As illustrated, installation program 302 includes a mechanism to identify and protect sensitive or confidential information. Information that may be selected for protection includes, for example, user IDs, passwords, Internet Protocol (IP) addresses, and digital signatures. Installation program 302, replaces, removes, or encrypts the information to prevent unauthorized viewing of this information by another person or process. For example, installation program 302 may remove the sensitive information from the message or text that is to be stored in log 308. Alternatively, sensitive text may be replaced with other text or an encrypted value. This same mechanism also prevents the viewing of this information in the event that information being logged is displayed on display 304.
Logging also may occur with other types of programs or applications other than an installation program. A network monitor used to monitor network traffic on a local area network and an intrusion detection program are other types of programs in which logging may occur. For example, an intrusion detection program may log unauthorized attempts to log on to a network or unauthorized attempts to access protected ports on a server.
Turning now to
In the event that information has been encrypted within log file 400, log viewer 404 may include a password or key mechanism to allow authorized viewers to view this information on display 402. For example, a company installing applications on computers may only allow its information technology (IT) department to view passwords or digital signatures while preventing other users from being able to view this information. In this case, the information may be encrypted such that the IT department is able to view this information by supplying the appropriate key or password to log viewer 404.
With reference now to
With reference next to
Before logging a message that displays the password, the developer of the install program has determined that the password will be logged or shown and knows where within the message that the password will be located. Consider the following:
printToLog(“Password used for account”+user+“is”+password).
The developer knows that the password is about to be logged, so the password is surrounded with a tag, such as shown below:
printToLog(“Password used for account”+user+“is <protect>”+password+“</protect>”).
Thus, the password is selectively protected by the mechanism of the present invention.
Turning next to
Although the tags and delimiters used in this example are <protect> and <encrypt>, a variety of tags or delimiters may be used depending on the particular implementation.
Of course, other types of protection other than encryption may be used. For example, the sensitive text may be removed from the message itself or may be replaced with other types of text such as a “*” or a “#”. In another example, text may be replaced with pointers in which the pointers are password protected or with pointers to a protected database.
With reference now to
The process begins by receiving text for the log (step 700). A determination is made as to whether the text includes sensitive information (step 702). Step 702 may be performed by searching for tags or by matching text to a list of words or text. If the text includes sensitive information, the sensitive information is protected (step 704). Step 704 may be performed using various methods. For example, the text may be protected through an encryption process, by removing the text, or by replacing the text with nonsensitive or nonconfidential information.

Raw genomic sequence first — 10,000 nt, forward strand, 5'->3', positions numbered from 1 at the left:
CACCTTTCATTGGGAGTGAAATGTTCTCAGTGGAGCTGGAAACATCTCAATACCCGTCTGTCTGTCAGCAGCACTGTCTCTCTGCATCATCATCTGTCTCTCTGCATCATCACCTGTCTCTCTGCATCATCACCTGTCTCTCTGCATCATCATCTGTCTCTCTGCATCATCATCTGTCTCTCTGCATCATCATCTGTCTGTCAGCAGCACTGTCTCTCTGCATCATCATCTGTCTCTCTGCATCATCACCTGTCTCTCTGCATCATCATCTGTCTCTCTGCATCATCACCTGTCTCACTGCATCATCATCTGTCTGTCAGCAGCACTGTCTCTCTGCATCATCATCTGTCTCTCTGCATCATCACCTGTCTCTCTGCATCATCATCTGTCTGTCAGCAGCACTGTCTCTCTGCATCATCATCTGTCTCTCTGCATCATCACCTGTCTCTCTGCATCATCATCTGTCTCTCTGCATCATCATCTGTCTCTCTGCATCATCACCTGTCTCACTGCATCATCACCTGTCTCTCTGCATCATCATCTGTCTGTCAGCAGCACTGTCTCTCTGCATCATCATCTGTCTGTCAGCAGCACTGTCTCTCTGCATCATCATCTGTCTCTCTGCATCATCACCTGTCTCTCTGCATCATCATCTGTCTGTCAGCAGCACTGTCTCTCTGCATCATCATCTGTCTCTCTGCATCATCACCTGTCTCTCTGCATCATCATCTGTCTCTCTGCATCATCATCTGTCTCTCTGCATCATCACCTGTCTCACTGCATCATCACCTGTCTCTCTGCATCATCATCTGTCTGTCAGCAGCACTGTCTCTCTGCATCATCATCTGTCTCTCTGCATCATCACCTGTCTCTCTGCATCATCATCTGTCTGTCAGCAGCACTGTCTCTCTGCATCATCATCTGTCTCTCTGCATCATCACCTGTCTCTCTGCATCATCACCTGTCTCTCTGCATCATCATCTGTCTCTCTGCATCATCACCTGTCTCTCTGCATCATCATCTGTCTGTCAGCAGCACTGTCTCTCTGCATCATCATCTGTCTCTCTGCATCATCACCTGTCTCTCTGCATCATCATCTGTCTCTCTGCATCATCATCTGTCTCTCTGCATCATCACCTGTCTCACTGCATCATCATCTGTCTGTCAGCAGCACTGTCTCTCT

Thereafter, the text is logged or stored in a file (step 706). Next, a determination is made as to whether more text is present (step 708). If more text is not present, the process terminates.
Referring again to step 708, if more text is present, the process returns to step 700 as described above. With reference again to step 702, if the text does not includes sensitive information, the process proceeds to step 706 as described above.
In these examples, the logging process occurs as part of an installation of a program. Logging also may occur with other actions. For example, an event handler in a network monitoring program may generate text for a log.
Turning next to
The process begins by identifying a portion of text for encryption (step 800). The portion of text processed in step 800 may be a single word or multiple lines of text depending on the logging process. Thereafter, a level of encryption is identified (step 802). Multiple levels of encryption may occur in which different keys or passwords are generated such that different portions of the protected information may be viewed depending on the particular key or password used. In some cases, only a portion of the information may be viewed, while in other cases, all of the information may be viewed. Based on the level of encryption identified, the text is then encrypted (step 804).
Next, a determination is made as to whether more portions of text are present for encryption (step 806). If additional portions are present, the process returns to step 800. Otherwise, the process terminates.
With reference now to
Thus, the present invention provides an improved method, apparatus, and computer implemented instructions for protecting sensitive information. The mechanism prevents the viewing of this information through various schemes, such as encryption or replacement as described above. Any scheme that prevents information from being viewed or used by an unauthorized person or process may be used with the mechanism of the present invention. In this manner, information that is to be protected may be protected during the generation of logs.